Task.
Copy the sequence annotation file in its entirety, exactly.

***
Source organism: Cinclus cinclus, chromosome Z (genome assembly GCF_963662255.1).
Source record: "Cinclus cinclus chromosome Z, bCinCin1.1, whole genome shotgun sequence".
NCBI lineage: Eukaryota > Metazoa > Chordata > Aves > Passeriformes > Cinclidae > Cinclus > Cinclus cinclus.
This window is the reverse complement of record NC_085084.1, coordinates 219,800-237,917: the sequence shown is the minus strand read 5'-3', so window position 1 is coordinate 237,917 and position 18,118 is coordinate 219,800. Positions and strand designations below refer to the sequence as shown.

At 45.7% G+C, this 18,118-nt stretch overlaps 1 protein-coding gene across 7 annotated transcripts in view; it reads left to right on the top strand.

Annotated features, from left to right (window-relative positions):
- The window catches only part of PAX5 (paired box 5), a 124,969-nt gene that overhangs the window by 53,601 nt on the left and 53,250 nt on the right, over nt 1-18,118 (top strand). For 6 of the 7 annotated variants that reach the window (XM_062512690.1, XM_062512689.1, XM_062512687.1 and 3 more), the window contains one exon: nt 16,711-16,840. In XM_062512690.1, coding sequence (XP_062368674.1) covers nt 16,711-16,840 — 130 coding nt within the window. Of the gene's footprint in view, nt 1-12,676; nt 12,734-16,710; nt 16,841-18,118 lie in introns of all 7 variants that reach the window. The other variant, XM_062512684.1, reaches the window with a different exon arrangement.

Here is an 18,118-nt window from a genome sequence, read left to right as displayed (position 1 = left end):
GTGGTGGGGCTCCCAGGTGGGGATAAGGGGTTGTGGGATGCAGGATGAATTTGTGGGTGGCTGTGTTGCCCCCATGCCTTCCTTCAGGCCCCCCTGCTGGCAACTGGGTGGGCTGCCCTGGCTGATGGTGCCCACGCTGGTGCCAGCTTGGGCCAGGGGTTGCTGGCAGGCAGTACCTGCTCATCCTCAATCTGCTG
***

Source organism: Cinclus cinclus, chromosome Z (genome assembly GCF_963662255.1).
Source record: "Cinclus cinclus chromosome Z, bCinCin1.1, whole genome shotgun sequence".
NCBI lineage: Eukaryota > Metazoa > Chordata > Aves > Passeriformes > Cinclidae > Cinclus > Cinclus cinclus.
This window is the reverse complement of record NC_085084.1, coordinates 219,800-237,917: the sequence shown is the minus strand read 5'-3', so window position 1 is coordinate 237,917 and position 18,118 is coordinate 219,800. Positions and strand designations below refer to the sequence as shown.

At 45.7% G+C, this 18,118-nt stretch overlaps 1 protein-coding gene across 7 annotated transcripts in view; it reads left to right on the top strand.

Annotated features, from left to right (window-relative positions):
- The window catches only part of PAX5 (paired box 5), a 124,969-nt gene that overhangs the window by 53,601 nt on the left and 53,250 nt on the right, over nt 1-18,118 (top strand). For 6 of the 7 annotated variants that reach the window (XM_062512690.1, XM_062512689.1, XM_062512687.1 and 3 more), the window contains one exon: nt 16,711-16,840. In XM_062512690.1, coding sequence (XP_062368674.1) covers nt 16,711-16,840 — 130 coding nt within the window. Of the gene's footprint in view, nt 1-12,676; nt 12,734-16,710; nt 16,841-18,118 lie in introns of all 7 variants that reach the window. The other variant, XM_062512684.1, reaches the window with a different exon arrangement.

Here is an 18,118-nt window from a genome sequence, read left to right as displayed (position 1 = left end):
GTGGTGGGGCTCCCAGGTGGGGATAAGGGGTTGTGGGATGCAGGATGAATTTGTGGGTGGCTGTGTTGCCCCCATGCCTTCCTTCAGGCCCCCCTGCTGGCAACTGGGTGGGCTGCCCTGGCTGATGGTGCCCACGCTGGTGCCAGCTTGGGCCAGGGGTTGCTGGCAGGCAGTACCTGCTCATCCTCAATCTGCTG